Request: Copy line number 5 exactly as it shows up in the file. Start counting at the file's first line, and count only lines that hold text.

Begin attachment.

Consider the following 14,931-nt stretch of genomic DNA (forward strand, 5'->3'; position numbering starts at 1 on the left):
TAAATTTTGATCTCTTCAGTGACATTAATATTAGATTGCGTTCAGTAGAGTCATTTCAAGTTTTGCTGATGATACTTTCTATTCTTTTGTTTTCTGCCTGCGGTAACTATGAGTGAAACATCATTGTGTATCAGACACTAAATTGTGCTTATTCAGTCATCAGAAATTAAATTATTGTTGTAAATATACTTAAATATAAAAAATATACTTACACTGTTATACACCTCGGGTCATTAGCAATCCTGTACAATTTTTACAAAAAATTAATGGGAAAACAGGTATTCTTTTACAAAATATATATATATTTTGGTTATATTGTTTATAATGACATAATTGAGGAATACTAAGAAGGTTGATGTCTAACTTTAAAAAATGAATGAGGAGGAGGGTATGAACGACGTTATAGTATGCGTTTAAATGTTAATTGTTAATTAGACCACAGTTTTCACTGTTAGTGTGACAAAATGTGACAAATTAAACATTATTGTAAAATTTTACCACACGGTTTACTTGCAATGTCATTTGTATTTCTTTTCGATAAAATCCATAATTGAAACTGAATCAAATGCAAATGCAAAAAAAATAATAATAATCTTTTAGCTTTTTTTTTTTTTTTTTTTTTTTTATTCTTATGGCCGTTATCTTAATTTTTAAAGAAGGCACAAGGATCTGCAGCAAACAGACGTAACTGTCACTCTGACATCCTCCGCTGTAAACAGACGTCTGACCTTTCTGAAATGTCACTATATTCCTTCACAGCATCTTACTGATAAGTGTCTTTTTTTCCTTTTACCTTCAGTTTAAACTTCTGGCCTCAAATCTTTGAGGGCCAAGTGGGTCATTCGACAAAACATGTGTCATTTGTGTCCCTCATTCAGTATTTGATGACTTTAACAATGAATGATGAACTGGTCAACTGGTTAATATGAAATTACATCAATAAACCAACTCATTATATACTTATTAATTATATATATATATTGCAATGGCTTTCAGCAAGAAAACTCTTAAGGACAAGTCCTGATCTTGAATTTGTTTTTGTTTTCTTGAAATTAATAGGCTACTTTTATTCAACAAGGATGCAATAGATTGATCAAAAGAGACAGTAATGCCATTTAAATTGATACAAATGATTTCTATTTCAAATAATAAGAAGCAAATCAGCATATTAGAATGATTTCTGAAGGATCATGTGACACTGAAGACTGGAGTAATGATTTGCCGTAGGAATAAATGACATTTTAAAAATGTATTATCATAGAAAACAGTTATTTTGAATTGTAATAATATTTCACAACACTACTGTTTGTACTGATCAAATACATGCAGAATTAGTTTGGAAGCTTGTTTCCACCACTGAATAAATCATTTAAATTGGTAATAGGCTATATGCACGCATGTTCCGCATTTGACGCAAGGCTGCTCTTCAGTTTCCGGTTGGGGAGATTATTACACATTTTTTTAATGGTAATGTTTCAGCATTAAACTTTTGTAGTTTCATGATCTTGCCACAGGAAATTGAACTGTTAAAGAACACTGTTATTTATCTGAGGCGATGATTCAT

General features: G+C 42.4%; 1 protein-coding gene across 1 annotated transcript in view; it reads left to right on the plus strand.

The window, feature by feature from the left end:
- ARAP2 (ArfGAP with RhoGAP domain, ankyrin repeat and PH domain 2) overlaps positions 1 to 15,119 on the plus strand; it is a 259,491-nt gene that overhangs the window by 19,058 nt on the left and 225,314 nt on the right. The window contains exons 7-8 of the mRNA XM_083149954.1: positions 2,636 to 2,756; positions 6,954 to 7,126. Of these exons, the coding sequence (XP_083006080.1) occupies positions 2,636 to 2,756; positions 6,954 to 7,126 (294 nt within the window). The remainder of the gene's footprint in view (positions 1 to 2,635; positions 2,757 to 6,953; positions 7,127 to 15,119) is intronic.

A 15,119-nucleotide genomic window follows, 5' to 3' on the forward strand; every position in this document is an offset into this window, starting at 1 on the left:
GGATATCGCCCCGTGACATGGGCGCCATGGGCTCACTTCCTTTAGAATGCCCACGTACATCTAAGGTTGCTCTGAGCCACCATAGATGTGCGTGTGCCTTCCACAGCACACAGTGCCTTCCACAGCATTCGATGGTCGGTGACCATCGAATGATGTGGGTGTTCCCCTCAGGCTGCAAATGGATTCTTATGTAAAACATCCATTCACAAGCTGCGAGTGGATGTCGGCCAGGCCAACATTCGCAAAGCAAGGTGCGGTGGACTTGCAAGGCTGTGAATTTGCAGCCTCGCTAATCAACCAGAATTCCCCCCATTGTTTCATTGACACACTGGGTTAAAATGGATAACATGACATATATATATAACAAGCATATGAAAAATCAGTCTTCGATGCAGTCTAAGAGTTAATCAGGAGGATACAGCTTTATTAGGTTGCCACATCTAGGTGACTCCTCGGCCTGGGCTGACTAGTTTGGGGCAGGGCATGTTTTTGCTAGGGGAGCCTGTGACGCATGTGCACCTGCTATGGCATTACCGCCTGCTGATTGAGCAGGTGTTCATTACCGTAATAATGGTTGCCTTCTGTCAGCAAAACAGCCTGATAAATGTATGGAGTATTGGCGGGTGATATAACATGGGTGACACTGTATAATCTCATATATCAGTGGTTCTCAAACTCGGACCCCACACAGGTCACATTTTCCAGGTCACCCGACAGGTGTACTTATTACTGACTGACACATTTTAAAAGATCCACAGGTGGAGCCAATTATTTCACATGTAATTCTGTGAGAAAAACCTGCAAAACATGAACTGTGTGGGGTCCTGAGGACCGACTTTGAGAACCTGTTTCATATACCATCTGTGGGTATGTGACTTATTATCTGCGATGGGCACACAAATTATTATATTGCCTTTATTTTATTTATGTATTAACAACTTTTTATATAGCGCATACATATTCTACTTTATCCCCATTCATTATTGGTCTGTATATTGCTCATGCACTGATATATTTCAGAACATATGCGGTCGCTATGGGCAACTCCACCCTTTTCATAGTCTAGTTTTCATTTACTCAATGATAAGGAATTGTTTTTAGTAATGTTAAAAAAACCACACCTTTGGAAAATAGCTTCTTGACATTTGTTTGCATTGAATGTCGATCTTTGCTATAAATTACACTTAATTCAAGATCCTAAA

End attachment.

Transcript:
- ARAP2 (ArfGAP with RhoGAP domain, ankyrin repeat and PH domain 2) overlaps positions 1 to 15,119 on the plus strand; it is a 259,491-nt gene that overhangs the window by 19,058 nt on the left and 225,314 nt on the right. The window contains exons 7-8 of the mRNA XM_083149954.1: positions 2,636 to 2,756; positions 6,954 to 7,126. Of these exons, the coding sequence (XP_083006080.1) occupies positions 2,636 to 2,756; positions 6,954 to 7,126 (294 nt within the window). The remainder of the gene's footprint in view (positions 1 to 2,635; positions 2,757 to 6,953; positions 7,127 to 15,119) is intronic.